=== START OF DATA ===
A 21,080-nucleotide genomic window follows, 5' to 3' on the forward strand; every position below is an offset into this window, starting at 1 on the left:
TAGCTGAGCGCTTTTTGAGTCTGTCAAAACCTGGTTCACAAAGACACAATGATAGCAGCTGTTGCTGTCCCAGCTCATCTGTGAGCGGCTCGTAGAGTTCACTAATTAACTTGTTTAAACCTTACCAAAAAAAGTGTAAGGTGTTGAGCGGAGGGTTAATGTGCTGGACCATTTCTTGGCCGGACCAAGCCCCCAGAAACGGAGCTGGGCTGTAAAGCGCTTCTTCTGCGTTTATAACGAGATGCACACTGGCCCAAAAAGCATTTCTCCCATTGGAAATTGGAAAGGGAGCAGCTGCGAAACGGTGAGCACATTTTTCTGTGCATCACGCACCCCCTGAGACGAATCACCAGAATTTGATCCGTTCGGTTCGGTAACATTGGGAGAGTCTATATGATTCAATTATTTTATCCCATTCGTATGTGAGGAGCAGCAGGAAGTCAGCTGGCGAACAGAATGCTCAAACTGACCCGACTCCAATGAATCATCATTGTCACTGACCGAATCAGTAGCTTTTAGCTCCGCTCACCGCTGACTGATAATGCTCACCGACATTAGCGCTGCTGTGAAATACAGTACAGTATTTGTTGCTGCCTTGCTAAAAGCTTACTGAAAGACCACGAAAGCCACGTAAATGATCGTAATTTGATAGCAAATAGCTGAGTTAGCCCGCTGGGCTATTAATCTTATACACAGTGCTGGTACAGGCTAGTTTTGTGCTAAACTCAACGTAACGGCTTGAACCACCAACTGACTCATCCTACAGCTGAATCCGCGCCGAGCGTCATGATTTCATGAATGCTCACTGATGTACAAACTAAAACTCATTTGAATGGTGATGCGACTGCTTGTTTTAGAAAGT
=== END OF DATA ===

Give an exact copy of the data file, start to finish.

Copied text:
A 21,080-nucleotide genomic window follows, 5' to 3' on the forward strand; every position below is an offset into this window, starting at 1 on the left:
TAGCTGAGCGCTTTTTGAGTCTGTCAAAACCTGGTTCACAAAGACACAATGATAGCAGCTGTTGCTGTCCCAGCTCATCTGTGAGCGGCTCGTAGAGTTCACTAATTAACTTGTTTAAACCTTACCAAAAAAAGTGTAAGGTGTTGAGCGGAGGGTTAATGTGCTGGACCATTTCTTGGCCGGACCAAGCCCCCAGAAACGGAGCTGGGCTGTAAAGCGCTTCTTCTGCGTTTATAACGAGATGCACACTGGCCCAAAAAGCATTTCTCCCATTGGAAATTGGAAAGGGAGCAGCTGCGAAACGGTGAGCACATTTTTCTGTGCATCACGCACCCCCTGAGACGAATCACCAGAATTTGATCCGTTCGGTTCGGTAACATTGGGAGAGTCTATATGATTCAATTATTTTATCCCATTCGTATGTGAGGAGCAGCAGGAAGTCAGCTGGCGAACAGAATGCTCAAACTGACCCGACTCCAATGAATCATCATTGTCACTGACCGAATCAGTAGCTTTTAGCTCCGCTCACCGCTGACTGATAATGCTCACCGACATTAGCGCTGCTGTGAAATACAGTACAGTATTTGTTGCTGCCTTGCTAAAAGCTTACTGAAAGACCACGAAAGCCACGTAAATGATCGTAATTTGATAGCAAATAGCTGAGTTAGCCCGCTGGGCTATTAATCTTATACACAGTGCTGGTACAGGCTAGTTTTGTGCTAAACTCAACGTAACGGCTTGAACCACCAACTGACTCATCCTACAGCTGAATCCGCGCCGAGCGTCATGATTTCATGAATGCTCACTGATGTACAAACTAAAACTCATTTGAATGGTGATGCGACTGCTTGTTTTAGAAAGT